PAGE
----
AddThis

Sizzling Service at Coldwater Creek

News
Coldwater Creek’s move to automate service requests has helped the company reduce errors and save time.

Related Content

No related items were found.

As Coldwater Creek has expanded over the years, the number of calls received by its technical support desk—the first point of contact for IT or facilities problems—has risen substanitally. In any given month, the desk received 6,000 to 10,000 calls, rising to 12,000 in peak season. E-mail requests for help were nearly as prevalent.

The technical support group evaluated all requests and routed them to the appropriate fulfillment team. Things got done, but it was a labor- and time-intensive process. Store reps and IT help-desk staffers were spending valuable time fielding calls on a variety of topics, from technical issues to questions about heating, ventilation and air-conditioning (HVAC), plumbing, and electrical.

All that changed—and for the better—following the implementation of a Web-based service-request management solution. In early 2009, Coldwater Creek automated all requests for facilities service using a self-service Web portal enabled by software from BMC Software, Houston. Because those calls represented at least 10% to 15% of the total volume, the retailer initially focused on facilities-based requests that were not urgent, meaning they could be resolved in hours or days.

“We were able to drive a significant number of e-mail and phone requests out of our technical support desk,” reported Rich Stuber, director of technology operations, Coldwater Creek, Sandpoint, Idaho, which operates 406 locations with 20 to 25 new stores planned for 2010. “From March of 2009 to the present, there has been a 60% reduction in the number of e-mail requests going into our technical support e-mail box, and we reduced the call volume by 10% to 15%. That was a big payback, and our ROI was measured in months not years.”

Additionally, Coldwater Creek improved service-delivery levels—reducing errors such as mistaken assignments, virtually eliminating rerouted services and minimizing the need for follow-up contacts to clarify a customer’s needs.

“In March of 2009, the service desk was able to resolve less than 70% of all requests,” Stuber added. “Since that time, the resolution rate has climbed steadily, and in March of this year, we exceeded an 80% resolution rate.”

The timeliest resolution occurs at the point of contact, he explained, and Coldwater Creek’s service desk can typically resolve requests in four minutes or less.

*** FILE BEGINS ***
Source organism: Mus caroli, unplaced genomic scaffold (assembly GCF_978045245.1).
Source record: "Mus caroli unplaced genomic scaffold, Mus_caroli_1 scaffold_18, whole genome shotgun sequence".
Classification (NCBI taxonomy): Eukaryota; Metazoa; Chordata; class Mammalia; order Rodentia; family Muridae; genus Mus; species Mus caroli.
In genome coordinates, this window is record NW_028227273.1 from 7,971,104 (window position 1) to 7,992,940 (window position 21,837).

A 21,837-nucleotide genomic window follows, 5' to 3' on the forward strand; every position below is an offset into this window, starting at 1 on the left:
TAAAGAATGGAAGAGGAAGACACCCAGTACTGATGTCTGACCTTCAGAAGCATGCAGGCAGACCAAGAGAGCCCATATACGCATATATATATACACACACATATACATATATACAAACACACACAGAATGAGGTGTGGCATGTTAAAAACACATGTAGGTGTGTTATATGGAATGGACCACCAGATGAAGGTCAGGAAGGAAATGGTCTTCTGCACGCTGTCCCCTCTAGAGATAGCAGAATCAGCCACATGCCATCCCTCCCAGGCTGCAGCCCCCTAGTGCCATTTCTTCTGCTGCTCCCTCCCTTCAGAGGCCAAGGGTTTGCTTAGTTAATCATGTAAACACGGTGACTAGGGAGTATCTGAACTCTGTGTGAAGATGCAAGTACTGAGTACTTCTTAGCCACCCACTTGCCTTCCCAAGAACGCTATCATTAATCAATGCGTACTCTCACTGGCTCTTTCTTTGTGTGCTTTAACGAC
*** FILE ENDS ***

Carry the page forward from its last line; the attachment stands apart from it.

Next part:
Every aspect of the transition to automated service-request management has gone smoothly and exceeded Stuber’s expectations. Migrating to a self-help service module required a paradigm shift within the corporate culture, but Stuber said he had anticipated a much slower adoption rate than actually occurred.

The retailer spent three to five weeks building its service catalog, defining expected delivery capabilities and standardizing questions so that information captured upfront enabled the system to automatically route the request to the proper fulfillment team.

“The service direct portal is an ideal fit with our needs, and users prefer this method over taking time to make phone calls or send e-mails,” Stuber explained. “Associates simply open a Web browser and click on Service Direct. It was such a huge success for facilities-based requests that we quickly realized we could use it for service requests on non-urgent Level 2 IT needs as well—like questions pertaining to new BlackBerries, keyboards and computer accessories.”

Service Direct is used across Coldwater Creek’s corporate enterprise, including its stores, headquarters, distribution center in West Virginia, and offices in Coeur d’ Alene, Idaho; New York City; New Delhi, India; and Hong Kong.

Although the initial focus was on facilities service at the store level, the system now supports a range of service requests, including all levels of IT services.

“Since going live with Service Direct, we’ve probably doubled the amount of services covered and, at last count, there were well over 230 service items in the catalog,” Stuber said. “It’s a constantly maturing process, and the next evolution will be to push more knowledge and information to our associates so they can resolve their own issues. That will require another culture shift, but our company is willing to adopt that philosophy.”

One contributor to the success of the self-help culture is that the automated process was never presented as a mandatory requirement—rather it was introduced as an alternative tool with a clear explanation of the value proposition it offered, as well as the payback to associates.

© 2014